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Heiss, S., & Hormes, J. M. (2017). Ethical concerns regarding animal use mediate the relationship between variety of pets owned in childhood and vegetarianism in adulthood. Appetite.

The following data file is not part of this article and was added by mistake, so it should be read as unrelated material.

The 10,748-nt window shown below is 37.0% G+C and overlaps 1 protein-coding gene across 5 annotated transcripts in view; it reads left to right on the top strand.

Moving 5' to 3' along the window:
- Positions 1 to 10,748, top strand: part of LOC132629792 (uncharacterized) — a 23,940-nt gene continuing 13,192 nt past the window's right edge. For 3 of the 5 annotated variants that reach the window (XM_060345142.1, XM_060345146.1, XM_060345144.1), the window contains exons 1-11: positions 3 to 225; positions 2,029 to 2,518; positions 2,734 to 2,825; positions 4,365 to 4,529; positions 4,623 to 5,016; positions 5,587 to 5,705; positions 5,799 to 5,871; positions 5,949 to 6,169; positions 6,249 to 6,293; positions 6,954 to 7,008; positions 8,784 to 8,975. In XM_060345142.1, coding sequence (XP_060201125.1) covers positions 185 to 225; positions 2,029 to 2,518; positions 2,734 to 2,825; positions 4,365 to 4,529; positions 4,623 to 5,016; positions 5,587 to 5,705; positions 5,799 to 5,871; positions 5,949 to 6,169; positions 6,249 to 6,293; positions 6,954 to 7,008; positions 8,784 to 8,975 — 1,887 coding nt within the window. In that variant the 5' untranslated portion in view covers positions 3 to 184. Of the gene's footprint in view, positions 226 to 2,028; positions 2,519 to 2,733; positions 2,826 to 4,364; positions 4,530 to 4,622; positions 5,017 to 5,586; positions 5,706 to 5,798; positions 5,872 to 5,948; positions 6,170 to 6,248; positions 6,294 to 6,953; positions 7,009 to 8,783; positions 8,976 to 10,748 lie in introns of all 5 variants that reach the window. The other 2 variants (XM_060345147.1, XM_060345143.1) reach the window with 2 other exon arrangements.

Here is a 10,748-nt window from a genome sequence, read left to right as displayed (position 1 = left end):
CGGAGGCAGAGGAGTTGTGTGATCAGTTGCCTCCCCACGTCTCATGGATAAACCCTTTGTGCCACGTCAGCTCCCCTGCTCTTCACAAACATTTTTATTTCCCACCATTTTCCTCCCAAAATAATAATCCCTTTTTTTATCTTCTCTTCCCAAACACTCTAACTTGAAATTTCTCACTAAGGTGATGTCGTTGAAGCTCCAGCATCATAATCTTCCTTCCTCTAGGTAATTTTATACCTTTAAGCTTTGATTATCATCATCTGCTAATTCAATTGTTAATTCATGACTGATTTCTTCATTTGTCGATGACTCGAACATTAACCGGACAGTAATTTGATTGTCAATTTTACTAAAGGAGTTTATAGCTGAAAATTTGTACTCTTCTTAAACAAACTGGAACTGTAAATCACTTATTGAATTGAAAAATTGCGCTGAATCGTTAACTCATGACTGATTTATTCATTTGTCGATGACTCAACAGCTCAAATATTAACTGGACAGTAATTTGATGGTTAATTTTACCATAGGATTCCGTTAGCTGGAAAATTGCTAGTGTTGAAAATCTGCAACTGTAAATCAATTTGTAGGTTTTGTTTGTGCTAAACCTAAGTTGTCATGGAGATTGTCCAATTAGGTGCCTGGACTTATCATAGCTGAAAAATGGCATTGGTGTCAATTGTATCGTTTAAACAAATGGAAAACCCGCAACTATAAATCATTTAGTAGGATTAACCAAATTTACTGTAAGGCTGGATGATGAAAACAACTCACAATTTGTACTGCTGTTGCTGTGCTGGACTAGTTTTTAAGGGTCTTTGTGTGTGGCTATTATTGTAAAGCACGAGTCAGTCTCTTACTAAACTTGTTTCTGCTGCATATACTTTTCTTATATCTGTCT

Plant-based and vegetarian diets have been shown to have diverse health and environmental benefits and also serve to reduce farmed animal exploitation. It is therefore worthwhile to gain a better understanding of the factors that play a role in the decision to refrain from animal products. Past studies have shown that childhood pet ownership predicts the likelihood of adherence to a vegetarian diet in adulthood. Building on this research, we tested the hypothesis that the number of different types of pets owned in childhood is positively associated with degree of restriction of animal products in adulthood, and that this relationship is mediated by pro-animal attitudes. A self-selected convenience sample of 325 participants (77.2% female; mean age = 30.23 ± 12.5) reported on their vegetarian status and completed the Animal Advocacy Scale and Child Pet Ownership Questionnaire. The number of different pets owned in childhood was positively correlated with degree of vegetarianism in adulthood (p < 0.001), but was no longer a significant predictor when controlling for moral opposition to animal exploitation. A significant Sobel test (z = 4.36; p < 0.001) confirmed the presence of full mediation. Findings support the hypothesis that individuals who owned a greater variety of pets in childhood endorse more concerns regarding animal use. This, in turn, appears to predict the decision to refrain from animal products in adulthood. The possibility that an enhanced ability to generalize empathy from companion to laboratory, farm, and wildlife animals underlies this relationship should be examined in future research.

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